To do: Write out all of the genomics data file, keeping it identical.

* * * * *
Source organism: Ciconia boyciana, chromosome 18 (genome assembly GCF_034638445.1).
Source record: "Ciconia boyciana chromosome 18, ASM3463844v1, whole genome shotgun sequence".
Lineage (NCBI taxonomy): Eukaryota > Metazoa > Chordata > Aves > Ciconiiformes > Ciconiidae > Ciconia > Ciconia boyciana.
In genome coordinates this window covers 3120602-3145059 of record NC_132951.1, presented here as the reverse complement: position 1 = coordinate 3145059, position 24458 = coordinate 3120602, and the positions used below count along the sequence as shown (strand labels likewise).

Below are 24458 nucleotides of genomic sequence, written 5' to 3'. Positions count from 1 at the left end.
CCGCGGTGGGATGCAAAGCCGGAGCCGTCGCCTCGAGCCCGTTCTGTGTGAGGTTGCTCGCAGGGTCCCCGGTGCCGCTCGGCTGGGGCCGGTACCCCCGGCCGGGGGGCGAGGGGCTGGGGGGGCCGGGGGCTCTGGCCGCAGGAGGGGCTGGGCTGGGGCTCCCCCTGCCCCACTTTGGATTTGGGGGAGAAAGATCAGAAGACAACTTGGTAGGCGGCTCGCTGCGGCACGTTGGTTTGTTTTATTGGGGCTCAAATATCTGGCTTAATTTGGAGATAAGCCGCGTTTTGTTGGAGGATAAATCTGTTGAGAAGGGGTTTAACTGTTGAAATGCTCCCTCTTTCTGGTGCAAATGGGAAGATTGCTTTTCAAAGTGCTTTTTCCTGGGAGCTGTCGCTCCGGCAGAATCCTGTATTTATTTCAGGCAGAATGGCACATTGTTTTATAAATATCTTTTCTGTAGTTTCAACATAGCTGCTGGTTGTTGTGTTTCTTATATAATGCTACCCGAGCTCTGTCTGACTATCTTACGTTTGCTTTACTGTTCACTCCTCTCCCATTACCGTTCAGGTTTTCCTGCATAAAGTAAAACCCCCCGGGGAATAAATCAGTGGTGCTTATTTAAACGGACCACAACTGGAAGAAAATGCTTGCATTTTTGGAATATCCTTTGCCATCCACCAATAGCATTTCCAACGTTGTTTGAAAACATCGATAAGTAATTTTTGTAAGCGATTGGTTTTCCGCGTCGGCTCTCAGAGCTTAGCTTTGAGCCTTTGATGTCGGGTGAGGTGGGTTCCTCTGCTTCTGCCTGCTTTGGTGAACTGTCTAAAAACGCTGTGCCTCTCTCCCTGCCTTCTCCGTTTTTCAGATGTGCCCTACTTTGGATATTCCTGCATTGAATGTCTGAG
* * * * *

Source organism: Ciconia boyciana, chromosome 18 (genome assembly GCF_034638445.1).
Source record: "Ciconia boyciana chromosome 18, ASM3463844v1, whole genome shotgun sequence".
Lineage (NCBI taxonomy): Eukaryota > Metazoa > Chordata > Aves > Ciconiiformes > Ciconiidae > Ciconia > Ciconia boyciana.
In genome coordinates this window covers 3120602-3145059 of record NC_132951.1, presented here as the reverse complement: position 1 = coordinate 3145059, position 24458 = coordinate 3120602, and the positions used below count along the sequence as shown (strand labels likewise).

Below are 24458 nucleotides of genomic sequence, written 5' to 3'. Positions count from 1 at the left end.
CCGCGGTGGGATGCAAAGCCGGAGCCGTCGCCTCGAGCCCGTTCTGTGTGAGGTTGCTCGCAGGGTCCCCGGTGCCGCTCGGCTGGGGCCGGTACCCCCGGCCGGGGGGCGAGGGGCTGGGGGGGCCGGGGGCTCTGGCCGCAGGAGGGGCTGGGCTGGGGCTCCCCCTGCCCCACTTTGGATTTGGGGGAGAAAGATCAGAAGACAACTTGGTAGGCGGCTCGCTGCGGCACGTTGGTTTGTTTTATTGGGGCTCAAATATCTGGCTTAATTTGGAGATAAGCCGCGTTTTGTTGGAGGATAAATCTGTTGAGAAGGGGTTTAACTGTTGAAATGCTCCCTCTTTCTGGTGCAAATGGGAAGATTGCTTTTCAAAGTGCTTTTTCCTGGGAGCTGTCGCTCCGGCAGAATCCTGTATTTATTTCAGGCAGAATGGCACATTGTTTTATAAATATCTTTTCTGTAGTTTCAACATAGCTGCTGGTTGTTGTGTTTCTTATATAATGCTACCCGAGCTCTGTCTGACTATCTTACGTTTGCTTTACTGTTCACTCCTCTCCCATTACCGTTCAGGTTTTCCTGCATAAAGTAAAACCCCCCGGGGAATAAATCAGTGGTGCTTATTTAAACGGACCACAACTGGAAGAAAATGCTTGCATTTTTGGAATATCCTTTGCCATCCACCAATAGCATTTCCAACGTTGTTTGAAAACATCGATAAGTAATTTTTGTAAGCGATTGGTTTTCCGCGTCGGCTCTCAGAGCTTAGCTTTGAGCCTTTGATGTCGGGTGAGGTGGGTTCCTCTGCTTCTGCCTGCTTTGGTGAACTGTCTAAAAACGCTGTGCCTCTCTCCCTGCCTTCTCCGTTTTTCAGATGTGCCCTACTTTGGATATTCCTGCATTGAATGTCTGAG